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Epidemiology of Invasive Fungal Infections in Children. Theoklis Zaoutis, MD, MSCE Assistant Professor of Pediatrics and Epidemiology University of Pennsylvania School of Medicine Director, Antimicrobial Stewardship Program Division of Infectious Diseases

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Epidemiology of Invasive Fungal Infections in Children


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    1. Epidemiology of Invasive Fungal Infections in Children Theoklis Zaoutis, MD, MSCE Assistant Professor of Pediatrics and Epidemiology University of Pennsylvania School of Medicine Director, Antimicrobial Stewardship Program Division of Infectious Diseases The Children’s Hospital of Philadelphia

    2. Invasive Candidiasis Aspergillosis Zygomycoses

    3. Anatomic • Primary barriers to defense in children (mucosa and integument) are fragile and easily colonized Physiologic • Greater ability to tolerate more intensive treatments Immunologic • Functional immaturity of phagocytes and T lymphocytes • Congenital immunodeficiencies Anaissie E et al. Clin Mycology. 2003.

    4. Candidiasis: Background • Invasive • Candidemia • Disseminated candidiasis • Third most common bloodstream isolate in US1 • Rate of fungal sepsis increased 207% between 1979-20002 • Fungal sepsis associated with second highest case fatality in children 13%3 1 Wisplinghoff, PIDJ 2003 2 Martin, NEJM 2003 3 Watson, AJRCCM 2003

    5. Infants and Children Immunosuppression Use of broad-spectrum antibiotics Central venous catheters Hyperalimentation Abdominal surgery/perforation Hemodialysis Neonates Gestational age Prolonged rupture of membranes H2 blockers Intubation Third-generation cephalosporins Candidiasis: Risk Factors

    6. Candidiasis: Incidence Percent Zaoutis T, Coffin SE, et al. PIDJ 2004 Zaoutis, et al. CID 2005

    7. Candidiasis: Incidence Zaoutis, et al. CID 2005 Zaoutis, et al CID 2007

    8. Candidiasis: Incidence Zaoutis, et al. CID 2005 Zaoutis, et al CID 2007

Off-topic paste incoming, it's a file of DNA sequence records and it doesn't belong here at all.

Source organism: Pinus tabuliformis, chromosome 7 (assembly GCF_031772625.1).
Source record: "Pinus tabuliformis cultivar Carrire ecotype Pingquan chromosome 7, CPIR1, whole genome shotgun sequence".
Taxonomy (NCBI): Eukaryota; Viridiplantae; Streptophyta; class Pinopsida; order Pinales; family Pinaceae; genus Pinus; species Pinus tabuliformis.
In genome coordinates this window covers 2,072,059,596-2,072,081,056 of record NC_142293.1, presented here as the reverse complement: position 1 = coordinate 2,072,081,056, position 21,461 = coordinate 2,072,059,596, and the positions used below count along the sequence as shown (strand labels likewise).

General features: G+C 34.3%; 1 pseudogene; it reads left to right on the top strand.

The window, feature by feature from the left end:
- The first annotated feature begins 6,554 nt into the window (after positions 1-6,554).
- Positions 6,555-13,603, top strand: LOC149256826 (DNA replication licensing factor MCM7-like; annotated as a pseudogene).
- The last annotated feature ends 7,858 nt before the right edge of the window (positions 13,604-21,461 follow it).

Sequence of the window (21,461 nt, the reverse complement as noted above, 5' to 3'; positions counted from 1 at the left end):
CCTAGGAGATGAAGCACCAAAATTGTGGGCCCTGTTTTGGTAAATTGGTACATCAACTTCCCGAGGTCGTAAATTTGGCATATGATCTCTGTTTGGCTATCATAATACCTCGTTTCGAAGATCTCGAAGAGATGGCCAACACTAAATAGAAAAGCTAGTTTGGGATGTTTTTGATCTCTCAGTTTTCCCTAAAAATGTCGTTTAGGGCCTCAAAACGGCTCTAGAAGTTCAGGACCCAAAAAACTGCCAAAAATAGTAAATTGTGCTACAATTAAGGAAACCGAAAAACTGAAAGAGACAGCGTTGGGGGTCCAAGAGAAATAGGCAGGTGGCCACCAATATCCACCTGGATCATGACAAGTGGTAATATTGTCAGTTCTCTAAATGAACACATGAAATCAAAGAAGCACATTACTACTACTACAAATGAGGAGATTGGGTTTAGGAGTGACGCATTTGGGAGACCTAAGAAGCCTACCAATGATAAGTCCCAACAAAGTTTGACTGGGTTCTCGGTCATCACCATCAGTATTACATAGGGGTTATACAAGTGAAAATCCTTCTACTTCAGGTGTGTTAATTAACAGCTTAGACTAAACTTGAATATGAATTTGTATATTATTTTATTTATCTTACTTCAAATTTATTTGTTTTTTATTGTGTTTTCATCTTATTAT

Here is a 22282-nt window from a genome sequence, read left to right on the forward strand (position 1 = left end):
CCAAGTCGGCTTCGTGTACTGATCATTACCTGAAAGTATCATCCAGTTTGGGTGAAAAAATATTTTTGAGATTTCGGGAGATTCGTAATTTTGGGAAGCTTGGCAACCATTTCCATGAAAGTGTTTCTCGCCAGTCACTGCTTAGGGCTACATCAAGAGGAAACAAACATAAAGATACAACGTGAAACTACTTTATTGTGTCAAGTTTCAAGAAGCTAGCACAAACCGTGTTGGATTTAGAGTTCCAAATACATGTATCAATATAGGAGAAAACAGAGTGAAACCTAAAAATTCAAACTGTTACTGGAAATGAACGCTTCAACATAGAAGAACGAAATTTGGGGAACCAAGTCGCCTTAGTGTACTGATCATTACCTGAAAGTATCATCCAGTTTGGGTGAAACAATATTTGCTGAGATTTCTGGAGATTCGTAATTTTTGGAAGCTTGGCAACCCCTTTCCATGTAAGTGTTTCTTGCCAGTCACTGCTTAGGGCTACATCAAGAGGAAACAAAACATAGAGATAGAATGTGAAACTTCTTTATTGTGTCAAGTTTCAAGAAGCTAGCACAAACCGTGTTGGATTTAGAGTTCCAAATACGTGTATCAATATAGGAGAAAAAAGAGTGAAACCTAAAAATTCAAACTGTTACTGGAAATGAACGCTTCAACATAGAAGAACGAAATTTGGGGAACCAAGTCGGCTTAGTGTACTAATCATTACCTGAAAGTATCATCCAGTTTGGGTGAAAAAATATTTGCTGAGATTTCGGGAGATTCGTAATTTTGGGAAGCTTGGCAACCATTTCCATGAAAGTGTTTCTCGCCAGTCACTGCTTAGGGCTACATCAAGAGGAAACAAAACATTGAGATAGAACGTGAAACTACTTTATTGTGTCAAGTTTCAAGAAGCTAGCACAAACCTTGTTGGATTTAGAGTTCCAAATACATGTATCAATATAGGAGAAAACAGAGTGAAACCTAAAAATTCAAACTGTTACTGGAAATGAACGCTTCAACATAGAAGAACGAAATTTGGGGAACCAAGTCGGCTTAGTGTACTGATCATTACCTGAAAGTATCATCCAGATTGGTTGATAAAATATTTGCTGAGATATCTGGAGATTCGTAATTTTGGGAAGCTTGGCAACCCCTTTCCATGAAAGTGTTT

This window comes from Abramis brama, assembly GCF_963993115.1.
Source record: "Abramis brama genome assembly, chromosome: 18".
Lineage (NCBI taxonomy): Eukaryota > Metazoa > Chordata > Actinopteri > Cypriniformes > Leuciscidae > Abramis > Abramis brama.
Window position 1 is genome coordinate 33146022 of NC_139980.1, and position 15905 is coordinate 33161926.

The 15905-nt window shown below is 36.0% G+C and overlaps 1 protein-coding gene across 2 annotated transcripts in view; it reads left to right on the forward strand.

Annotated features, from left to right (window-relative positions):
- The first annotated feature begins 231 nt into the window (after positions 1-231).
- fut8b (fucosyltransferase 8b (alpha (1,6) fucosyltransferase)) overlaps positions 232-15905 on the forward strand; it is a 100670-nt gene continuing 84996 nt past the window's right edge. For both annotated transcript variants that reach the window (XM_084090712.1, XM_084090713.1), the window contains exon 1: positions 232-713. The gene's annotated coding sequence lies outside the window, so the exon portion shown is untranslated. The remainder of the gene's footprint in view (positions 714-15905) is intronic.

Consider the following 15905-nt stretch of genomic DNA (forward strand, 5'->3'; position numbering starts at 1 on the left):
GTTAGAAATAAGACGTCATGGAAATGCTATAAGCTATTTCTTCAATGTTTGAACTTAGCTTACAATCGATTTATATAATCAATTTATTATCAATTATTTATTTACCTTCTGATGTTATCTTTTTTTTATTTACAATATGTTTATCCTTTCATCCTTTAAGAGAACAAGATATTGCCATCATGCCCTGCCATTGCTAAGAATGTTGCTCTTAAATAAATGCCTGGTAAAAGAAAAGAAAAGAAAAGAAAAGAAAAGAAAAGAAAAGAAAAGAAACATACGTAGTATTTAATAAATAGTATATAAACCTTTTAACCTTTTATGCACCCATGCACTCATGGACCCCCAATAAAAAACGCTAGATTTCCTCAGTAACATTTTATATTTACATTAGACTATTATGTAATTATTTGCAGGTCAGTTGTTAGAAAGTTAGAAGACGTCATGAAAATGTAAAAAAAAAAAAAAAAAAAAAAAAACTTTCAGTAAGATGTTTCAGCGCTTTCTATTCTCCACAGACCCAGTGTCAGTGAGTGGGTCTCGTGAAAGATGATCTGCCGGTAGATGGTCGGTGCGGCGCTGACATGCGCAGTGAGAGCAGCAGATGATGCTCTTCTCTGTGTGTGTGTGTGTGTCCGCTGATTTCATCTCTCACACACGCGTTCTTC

9. Neonatal Candidiasis: Incidence and Birth Weight Stoll BJ, et al Pediatics 2002 Benjamin DK et al. Pediatrics 2005 Benjamim DK, et al. Pediatrics 2003

    10. Candidiasis: Incidence over Time Abelson, J. A. et al. Pediatrics 2005;116:61-67

    11. Neonatal Candidiasis: Incidence over Time Fridkin, S. K. et al. Pediatrics 2006;117:1680-1687

    12. Neonatal Candidiasis: Incidence over Time by Species Fridkin, S. K. et al. Pediatrics 2006;117:1680-1687

    13. Candidiasis: Species Distribution Pappas, et al CID 2003 Zaoutis, T, et al. Diagn Micro Infect Dis 2005 Jonathan A. Abelson, et al Pediatrics 2005

    14. Candidiasis: Species Distribution by Age Percent Age Groups Malani PN, et al. Mycoses. 2001,44:446-449.

    15. Candidiasis: Mortality by Species C. Albicans C. Parapsilosis C. Tropicalis C. Glabrata Pappas PG, et al. Clin Infect Dis. 2003;37:634-643.

    16. Candidiasis: Attributable Mortality Rate N = 88 ADULTS 57% Mortality, % 19% Wey SB et al. Arch Intern Med. 1989;149:2349-2353.

    17. Candidiasis: Attributable Mortality and Propensity Central Catheter Malignancy Hyperalimentation Neutropenia Infection/ Broad Antibiotics MORTALITY MORTALITY CANDIDIASIS

    18. Candidiasis:Attributable Mortality/Propensity Score • Design: • Retrospective Cohort Study with Propensity-Matched Analyses • Propensity Score • Attempt to reconstruct situation similar to random assignment • Propensity of developing candidemia given numerous covariates (clinical and demographic) • Data Sources: • Kids Inpatient Database (KID) 2000 • National Inpatient Sample • Healthcare Cost and Utilization Project of the Agency for Healthcare Research and Quality Zaoutis TE, et al. Clin Infect Dis 2005

    19. Candidiasis: Propensity Score Covariates • Demographics • Age • Sex • Race • Geographic region • Hospital size • Hospital type • Chronic Conditions • Malignancy • Cardiovascular • Neuromuscular • Gastrointestinal • Respiratory • Renal • Metabolic • Congenital/genetic • Hemat/Immnunologic • Diabetes • Cirrhosis • Procedures • Central catheter • Mechanical ventilation • Hyperalimentation • Bone marrow transplant • Solid organ transplant • GI surgery • Dialysis

    20. Candidiasis: Attributable Mortality Zaoutis TE, et al Clin Infect Dis 2007

    21. Candidiasis: Attributable Length of Stay (LOS) 9 Smith PB. PIDJ 2007 Zaoutis TE, et al Clin Infect Dis 2007

    22. Candidiasis: Attributable Charges (US $) Zaoutis TE, et al Clin Infect Dis 2007

    23. Brain 12-19% Eye 3-8% Lung 58% Heart 5-8% Spleen 0-8% Liver 23% Kidney 5-16% Candidemia: Dissemination Brain 4-15% Eye 3-28% Lung 37% Heart <1% Spleen 5-7% Liver 5-7% Kidney 90% Benjamin DK, et al. Pediatrics 2003 Zaoutis TE, et al. PIDJ 2004